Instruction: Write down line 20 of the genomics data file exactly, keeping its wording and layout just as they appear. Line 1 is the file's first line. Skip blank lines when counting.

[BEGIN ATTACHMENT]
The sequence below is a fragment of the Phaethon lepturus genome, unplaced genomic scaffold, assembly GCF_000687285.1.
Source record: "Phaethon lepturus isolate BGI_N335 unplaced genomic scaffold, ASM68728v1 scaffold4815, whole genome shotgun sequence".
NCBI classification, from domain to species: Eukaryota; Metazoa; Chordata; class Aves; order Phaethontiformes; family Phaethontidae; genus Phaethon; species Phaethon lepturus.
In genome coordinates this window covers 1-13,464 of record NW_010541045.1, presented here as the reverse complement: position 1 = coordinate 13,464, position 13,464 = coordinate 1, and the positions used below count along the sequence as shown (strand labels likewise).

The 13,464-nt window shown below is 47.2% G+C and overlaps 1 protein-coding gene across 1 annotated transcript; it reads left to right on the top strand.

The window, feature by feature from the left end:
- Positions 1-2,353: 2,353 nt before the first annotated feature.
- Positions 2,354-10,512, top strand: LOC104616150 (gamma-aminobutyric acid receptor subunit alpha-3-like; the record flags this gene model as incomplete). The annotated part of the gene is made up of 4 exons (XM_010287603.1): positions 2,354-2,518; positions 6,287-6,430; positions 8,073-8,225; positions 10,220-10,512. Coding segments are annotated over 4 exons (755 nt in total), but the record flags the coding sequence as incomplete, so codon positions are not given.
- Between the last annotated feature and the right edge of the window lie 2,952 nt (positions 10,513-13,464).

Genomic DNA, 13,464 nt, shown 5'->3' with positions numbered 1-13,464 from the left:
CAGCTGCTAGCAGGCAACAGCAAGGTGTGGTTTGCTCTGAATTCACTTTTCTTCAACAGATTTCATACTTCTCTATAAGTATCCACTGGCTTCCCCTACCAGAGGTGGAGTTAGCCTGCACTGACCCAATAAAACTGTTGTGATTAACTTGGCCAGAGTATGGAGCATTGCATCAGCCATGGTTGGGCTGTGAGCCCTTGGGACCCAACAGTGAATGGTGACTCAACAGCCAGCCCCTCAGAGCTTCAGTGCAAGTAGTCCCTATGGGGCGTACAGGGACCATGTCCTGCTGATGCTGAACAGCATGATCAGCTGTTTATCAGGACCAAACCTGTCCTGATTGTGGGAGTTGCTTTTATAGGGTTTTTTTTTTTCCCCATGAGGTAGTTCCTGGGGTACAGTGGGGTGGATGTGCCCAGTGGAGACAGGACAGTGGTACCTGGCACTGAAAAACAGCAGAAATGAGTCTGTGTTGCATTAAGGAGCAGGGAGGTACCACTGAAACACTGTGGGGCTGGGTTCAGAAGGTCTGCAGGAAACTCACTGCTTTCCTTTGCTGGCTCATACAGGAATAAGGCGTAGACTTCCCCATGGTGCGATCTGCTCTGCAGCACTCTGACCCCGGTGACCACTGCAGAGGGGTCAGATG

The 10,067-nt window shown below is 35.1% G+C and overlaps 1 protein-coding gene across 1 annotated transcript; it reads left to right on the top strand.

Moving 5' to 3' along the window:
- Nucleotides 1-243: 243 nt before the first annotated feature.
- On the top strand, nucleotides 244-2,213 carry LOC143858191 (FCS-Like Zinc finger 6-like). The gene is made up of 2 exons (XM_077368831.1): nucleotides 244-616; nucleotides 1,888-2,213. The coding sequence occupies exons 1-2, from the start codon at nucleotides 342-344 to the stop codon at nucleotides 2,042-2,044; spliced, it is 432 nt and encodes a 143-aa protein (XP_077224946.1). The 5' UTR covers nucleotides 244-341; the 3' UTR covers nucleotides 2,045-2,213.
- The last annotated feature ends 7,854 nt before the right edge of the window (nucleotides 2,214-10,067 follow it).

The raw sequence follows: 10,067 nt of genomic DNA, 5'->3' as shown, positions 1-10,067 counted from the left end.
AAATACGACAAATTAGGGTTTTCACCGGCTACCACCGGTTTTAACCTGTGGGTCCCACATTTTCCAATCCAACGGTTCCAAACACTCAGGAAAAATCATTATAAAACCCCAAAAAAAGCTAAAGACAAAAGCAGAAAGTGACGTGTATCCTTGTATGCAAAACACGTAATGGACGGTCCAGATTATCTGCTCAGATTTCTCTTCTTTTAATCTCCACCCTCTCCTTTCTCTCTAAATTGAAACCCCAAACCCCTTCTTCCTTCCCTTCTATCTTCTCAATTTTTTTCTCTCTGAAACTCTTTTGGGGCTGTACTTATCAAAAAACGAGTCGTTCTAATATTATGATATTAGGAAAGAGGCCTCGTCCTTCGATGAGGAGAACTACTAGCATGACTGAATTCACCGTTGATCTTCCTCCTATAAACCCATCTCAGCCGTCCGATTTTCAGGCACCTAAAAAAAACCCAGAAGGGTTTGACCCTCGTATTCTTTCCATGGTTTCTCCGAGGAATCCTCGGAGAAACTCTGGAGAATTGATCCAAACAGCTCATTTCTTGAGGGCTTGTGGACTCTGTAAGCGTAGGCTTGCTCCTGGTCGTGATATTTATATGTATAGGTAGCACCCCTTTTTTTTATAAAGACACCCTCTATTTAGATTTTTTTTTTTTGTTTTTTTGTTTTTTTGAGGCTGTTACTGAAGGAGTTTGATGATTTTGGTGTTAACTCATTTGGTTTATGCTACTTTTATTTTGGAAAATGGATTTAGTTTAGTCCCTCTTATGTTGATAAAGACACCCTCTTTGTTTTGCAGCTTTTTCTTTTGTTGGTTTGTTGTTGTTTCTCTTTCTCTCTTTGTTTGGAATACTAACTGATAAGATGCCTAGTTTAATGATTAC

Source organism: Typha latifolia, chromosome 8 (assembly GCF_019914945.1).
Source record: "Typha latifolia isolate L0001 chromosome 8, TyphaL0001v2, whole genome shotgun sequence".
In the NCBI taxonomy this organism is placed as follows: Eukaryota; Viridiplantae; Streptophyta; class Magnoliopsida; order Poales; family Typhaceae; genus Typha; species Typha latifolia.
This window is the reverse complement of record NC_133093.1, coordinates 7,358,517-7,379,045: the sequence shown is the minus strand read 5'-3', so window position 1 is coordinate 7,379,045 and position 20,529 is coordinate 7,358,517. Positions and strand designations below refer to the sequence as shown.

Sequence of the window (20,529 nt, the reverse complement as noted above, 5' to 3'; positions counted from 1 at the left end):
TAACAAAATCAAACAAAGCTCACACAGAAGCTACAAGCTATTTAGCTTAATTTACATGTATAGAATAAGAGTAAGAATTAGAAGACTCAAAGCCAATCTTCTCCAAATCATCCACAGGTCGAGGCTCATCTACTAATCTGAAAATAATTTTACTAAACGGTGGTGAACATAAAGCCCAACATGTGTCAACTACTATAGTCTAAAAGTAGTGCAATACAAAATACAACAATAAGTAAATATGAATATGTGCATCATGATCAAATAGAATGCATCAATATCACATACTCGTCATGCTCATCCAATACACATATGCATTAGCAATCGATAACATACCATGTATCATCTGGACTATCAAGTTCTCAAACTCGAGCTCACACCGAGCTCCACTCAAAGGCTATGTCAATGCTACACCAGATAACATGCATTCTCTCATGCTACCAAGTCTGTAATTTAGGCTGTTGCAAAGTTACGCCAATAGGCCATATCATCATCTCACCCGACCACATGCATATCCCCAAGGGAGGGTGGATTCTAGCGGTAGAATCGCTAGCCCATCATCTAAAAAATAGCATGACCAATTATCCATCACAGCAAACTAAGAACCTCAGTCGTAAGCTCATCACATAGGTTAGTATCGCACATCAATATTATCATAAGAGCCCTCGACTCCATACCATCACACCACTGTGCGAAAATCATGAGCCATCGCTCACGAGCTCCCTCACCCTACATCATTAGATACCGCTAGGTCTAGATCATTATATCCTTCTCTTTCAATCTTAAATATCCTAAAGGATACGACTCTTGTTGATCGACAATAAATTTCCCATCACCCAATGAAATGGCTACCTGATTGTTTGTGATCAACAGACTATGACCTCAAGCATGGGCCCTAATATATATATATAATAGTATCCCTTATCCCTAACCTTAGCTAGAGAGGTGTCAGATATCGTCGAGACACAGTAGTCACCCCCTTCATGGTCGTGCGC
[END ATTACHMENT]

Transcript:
Source record: "Typha latifolia isolate L0001 chromosome 8, TyphaL0001v2, whole genome shotgun sequence".